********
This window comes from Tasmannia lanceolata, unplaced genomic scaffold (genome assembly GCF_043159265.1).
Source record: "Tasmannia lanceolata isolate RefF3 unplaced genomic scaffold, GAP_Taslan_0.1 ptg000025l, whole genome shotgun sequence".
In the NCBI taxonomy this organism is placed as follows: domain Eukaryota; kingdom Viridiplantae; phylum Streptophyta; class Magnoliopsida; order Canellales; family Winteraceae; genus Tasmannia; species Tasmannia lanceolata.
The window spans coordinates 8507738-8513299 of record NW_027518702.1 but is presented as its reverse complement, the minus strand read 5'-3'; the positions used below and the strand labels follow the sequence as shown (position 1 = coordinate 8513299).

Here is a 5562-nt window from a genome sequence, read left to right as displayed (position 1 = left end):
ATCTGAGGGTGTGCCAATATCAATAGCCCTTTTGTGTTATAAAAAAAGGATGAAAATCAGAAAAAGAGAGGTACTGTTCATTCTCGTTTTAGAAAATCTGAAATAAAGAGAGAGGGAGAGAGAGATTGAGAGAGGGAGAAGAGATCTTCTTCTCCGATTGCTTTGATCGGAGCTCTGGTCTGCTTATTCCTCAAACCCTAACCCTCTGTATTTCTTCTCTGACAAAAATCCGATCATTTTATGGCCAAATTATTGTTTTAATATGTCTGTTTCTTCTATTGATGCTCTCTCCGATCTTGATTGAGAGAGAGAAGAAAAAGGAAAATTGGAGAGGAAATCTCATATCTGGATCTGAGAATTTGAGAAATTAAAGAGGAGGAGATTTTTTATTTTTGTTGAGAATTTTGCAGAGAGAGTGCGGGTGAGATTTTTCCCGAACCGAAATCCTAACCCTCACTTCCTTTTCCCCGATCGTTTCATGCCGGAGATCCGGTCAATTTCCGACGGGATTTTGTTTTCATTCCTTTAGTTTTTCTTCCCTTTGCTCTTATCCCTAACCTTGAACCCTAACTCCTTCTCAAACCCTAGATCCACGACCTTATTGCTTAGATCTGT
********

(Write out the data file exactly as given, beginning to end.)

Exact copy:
This window comes from Tasmannia lanceolata, unplaced genomic scaffold (genome assembly GCF_043159265.1).
Source record: "Tasmannia lanceolata isolate RefF3 unplaced genomic scaffold, GAP_Taslan_0.1 ptg000025l, whole genome shotgun sequence".
In the NCBI taxonomy this organism is placed as follows: domain Eukaryota; kingdom Viridiplantae; phylum Streptophyta; class Magnoliopsida; order Canellales; family Winteraceae; genus Tasmannia; species Tasmannia lanceolata.
The window spans coordinates 8507738-8513299 of record NW_027518702.1 but is presented as its reverse complement, the minus strand read 5'-3'; the positions used below and the strand labels follow the sequence as shown (position 1 = coordinate 8513299).

Here is a 5562-nt window from a genome sequence, read left to right as displayed (position 1 = left end):
ATCTGAGGGTGTGCCAATATCAATAGCCCTTTTGTGTTATAAAAAAAGGATGAAAATCAGAAAAAGAGAGGTACTGTTCATTCTCGTTTTAGAAAATCTGAAATAAAGAGAGAGGGAGAGAGAGATTGAGAGAGGGAGAAGAGATCTTCTTCTCCGATTGCTTTGATCGGAGCTCTGGTCTGCTTATTCCTCAAACCCTAACCCTCTGTATTTCTTCTCTGACAAAAATCCGATCATTTTATGGCCAAATTATTGTTTTAATATGTCTGTTTCTTCTATTGATGCTCTCTCCGATCTTGATTGAGAGAGAGAAGAAAAAGGAAAATTGGAGAGGAAATCTCATATCTGGATCTGAGAATTTGAGAAATTAAAGAGGAGGAGATTTTTTATTTTTGTTGAGAATTTTGCAGAGAGAGTGCGGGTGAGATTTTTCCCGAACCGAAATCCTAACCCTCACTTCCTTTTCCCCGATCGTTTCATGCCGGAGATCCGGTCAATTTCCGACGGGATTTTGTTTTCATTCCTTTAGTTTTTCTTCCCTTTGCTCTTATCCCTAACCTTGAACCCTAACTCCTTCTCAAACCCTAGATCCACGACCTTATTGCTTAGATCTGT